I was raised in an Air Force family – born in Bremerhaven, Germany, and then moving every year or two to: San Angelo, Texas; Okinawa, Japan; San Antonio, Texas; Bloomington, Indiana; Misawa, Japan; and so on, and on and on.
My mother had studied classical voice at the Indiana University School of Music in Bloomington before I was born, and in Misawa she had her own show called Mother Hubbard’s Cupboard on Armed Forces Television. Accompanying herself on autoharp and supported by my eldest sister Malinda’s able harmonies, Mama sang old folk songs on the air with groups of elementary school children … including me. We sang at home all the time too, and Daddy brought home folk recordings from the Air Force library: Newport Folk Festival; Tom Paxton; Sam Hinton; Theo Bikel; The Clancy Brothers; Alan Arkin; The Kingston Trio; The Limeliters ...
Mama started taking guitar lessons in Misawa, but when we moved to San Antonio, Texas she didn’t have a teacher anymore, so her guitar wound up in the attic … where I discovered it when I was in the 6th grade, to my great delight (and, no doubt, my family’s misery for a while). By then Mama was teaching at the high school next door to my middle school, and she paid a freshman student $5 to give me a guitar lesson one day after school. I wish I remembered the fellow’s name. He taught me basic chords to James Taylor’s “Fire and Rain”, and the rest is history!
I played guitar every day from then on, teaching myself all the old folk songs and lots of popular singer/songwriter music too. In high school I started writing my own (dreadful) songs and performing publicly – solo, as a duo with my tennis team buddy Terry Carmichael, and in a short-lived band with Curtis Abate, Sid Flewellin, and Mike Mullins that we called “The Boston Massacre” … velvet tailcoats, ruffled shirts, knee britches … what in the heck were we thinking?
In college in Lubbock, Texas I caught my stride a bit as a songwriter and performed frequently at local venues, including a tiny little independent place called the “Hard Rock Café”. With master-folksinger and Pete Seeger acolyte John Darlowe Boswell, I helped found an educational folk music program called “Native Land” in the Lubbock schools shortly before I graduated and moved away from the high plains.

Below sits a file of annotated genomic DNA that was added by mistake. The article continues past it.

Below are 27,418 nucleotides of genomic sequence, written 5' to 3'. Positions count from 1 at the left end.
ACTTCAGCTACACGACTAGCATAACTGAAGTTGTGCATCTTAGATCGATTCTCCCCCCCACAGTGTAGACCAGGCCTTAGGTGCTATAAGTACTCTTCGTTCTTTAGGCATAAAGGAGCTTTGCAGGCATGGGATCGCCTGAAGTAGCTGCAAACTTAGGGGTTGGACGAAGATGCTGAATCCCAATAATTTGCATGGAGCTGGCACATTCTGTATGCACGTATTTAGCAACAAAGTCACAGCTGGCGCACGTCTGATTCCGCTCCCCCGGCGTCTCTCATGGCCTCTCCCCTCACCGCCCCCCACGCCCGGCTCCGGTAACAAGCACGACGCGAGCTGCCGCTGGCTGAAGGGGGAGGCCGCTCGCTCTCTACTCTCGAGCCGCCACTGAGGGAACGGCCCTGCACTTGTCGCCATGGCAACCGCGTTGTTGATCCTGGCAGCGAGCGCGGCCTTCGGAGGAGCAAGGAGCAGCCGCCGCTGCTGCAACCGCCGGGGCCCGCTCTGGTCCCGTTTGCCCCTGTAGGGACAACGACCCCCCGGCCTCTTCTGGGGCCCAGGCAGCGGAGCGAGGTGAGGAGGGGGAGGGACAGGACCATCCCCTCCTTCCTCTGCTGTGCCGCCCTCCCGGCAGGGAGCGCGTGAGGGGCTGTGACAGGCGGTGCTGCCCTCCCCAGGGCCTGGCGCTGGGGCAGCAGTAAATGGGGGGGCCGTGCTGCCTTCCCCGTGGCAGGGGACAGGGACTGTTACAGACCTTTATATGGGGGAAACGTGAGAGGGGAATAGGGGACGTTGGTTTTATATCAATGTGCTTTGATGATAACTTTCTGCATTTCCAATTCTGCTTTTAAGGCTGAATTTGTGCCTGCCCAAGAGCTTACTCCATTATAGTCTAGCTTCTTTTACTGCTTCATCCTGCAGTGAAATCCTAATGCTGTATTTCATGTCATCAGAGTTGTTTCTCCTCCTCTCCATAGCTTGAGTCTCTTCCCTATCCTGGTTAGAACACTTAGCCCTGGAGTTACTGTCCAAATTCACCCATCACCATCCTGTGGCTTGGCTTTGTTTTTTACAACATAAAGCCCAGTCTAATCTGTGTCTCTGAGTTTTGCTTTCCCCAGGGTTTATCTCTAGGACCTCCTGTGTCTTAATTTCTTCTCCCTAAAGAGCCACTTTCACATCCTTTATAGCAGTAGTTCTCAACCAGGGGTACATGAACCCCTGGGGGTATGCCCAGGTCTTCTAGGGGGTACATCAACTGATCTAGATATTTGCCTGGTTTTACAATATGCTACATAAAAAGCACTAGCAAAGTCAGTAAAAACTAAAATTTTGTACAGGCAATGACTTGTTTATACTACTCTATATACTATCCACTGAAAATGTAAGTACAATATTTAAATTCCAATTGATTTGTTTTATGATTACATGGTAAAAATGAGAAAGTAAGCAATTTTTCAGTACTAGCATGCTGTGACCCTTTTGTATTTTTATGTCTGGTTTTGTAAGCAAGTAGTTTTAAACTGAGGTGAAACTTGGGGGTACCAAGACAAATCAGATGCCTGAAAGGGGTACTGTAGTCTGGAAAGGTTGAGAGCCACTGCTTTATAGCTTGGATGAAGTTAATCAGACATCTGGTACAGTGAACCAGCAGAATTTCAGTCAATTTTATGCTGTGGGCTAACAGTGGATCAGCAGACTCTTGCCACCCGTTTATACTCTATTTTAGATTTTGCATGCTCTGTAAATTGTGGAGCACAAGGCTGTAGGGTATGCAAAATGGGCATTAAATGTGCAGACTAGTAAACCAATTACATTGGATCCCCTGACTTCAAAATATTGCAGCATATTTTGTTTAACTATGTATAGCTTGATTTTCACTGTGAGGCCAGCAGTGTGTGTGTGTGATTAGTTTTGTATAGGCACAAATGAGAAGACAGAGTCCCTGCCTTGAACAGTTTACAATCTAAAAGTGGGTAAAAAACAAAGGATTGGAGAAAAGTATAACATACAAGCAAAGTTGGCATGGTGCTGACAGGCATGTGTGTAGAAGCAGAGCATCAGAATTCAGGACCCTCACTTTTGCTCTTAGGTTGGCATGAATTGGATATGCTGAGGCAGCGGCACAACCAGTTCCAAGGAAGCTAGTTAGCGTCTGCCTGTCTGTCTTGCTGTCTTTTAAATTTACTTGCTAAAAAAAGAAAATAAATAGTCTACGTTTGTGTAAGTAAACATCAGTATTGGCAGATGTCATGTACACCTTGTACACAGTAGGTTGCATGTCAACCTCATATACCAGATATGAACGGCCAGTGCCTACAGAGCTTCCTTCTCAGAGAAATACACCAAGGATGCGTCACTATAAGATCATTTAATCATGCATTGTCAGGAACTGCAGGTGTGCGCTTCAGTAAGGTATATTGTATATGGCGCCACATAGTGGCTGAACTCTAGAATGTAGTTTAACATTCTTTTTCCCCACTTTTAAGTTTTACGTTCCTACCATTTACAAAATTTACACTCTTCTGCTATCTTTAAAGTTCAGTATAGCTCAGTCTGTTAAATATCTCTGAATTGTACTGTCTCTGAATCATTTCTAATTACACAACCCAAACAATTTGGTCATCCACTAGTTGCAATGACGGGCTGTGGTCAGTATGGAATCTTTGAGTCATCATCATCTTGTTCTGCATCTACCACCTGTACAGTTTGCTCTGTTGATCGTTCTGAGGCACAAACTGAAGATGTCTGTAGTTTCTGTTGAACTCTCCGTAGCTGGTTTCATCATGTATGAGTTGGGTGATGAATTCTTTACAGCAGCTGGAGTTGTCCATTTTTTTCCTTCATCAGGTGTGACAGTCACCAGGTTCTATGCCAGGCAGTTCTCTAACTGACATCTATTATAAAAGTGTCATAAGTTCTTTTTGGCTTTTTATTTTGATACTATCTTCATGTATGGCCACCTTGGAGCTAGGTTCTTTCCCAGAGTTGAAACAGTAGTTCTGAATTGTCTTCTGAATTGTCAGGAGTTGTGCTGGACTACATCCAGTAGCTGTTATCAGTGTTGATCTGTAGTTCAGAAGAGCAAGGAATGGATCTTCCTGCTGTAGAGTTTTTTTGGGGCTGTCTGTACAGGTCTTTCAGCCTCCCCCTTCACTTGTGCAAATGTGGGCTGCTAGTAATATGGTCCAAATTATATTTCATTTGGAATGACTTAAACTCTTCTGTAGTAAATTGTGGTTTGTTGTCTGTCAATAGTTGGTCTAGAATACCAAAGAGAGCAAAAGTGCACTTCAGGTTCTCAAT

I went on to be a National Park Ranger in a long series of parks, met, married and had two children with a lovely young Park Ranger named Ellen (Music Enabler supreme), and then became a Special Agent with the U.S. Bureau of Land Management all over the western U.S. Throughout those 30 years of career and family focus I kept music and guitar and songwriting bubbling along in the background with the intention of hitting the ground running when I could retire and segue into music full-time.
And so I did, 16 years ago! I’ve toured the whole U.S. as well as overseas, and made lots of music friends, including my frequent songwriting partner Tom Paxton, and Steve Brooks, and Andy Corwin (who phoned me at about 3:00am while I was on tour in New Zealand to invite me to audition for The Limeliters.) A couple months later when Ellen and I got back Stateside, I passed the audition and joined the trio (the 13th member in the group’s 65-year history), and now here we are singing for folks and carrying on the proud tradition of American folk music!
- Daniel Boling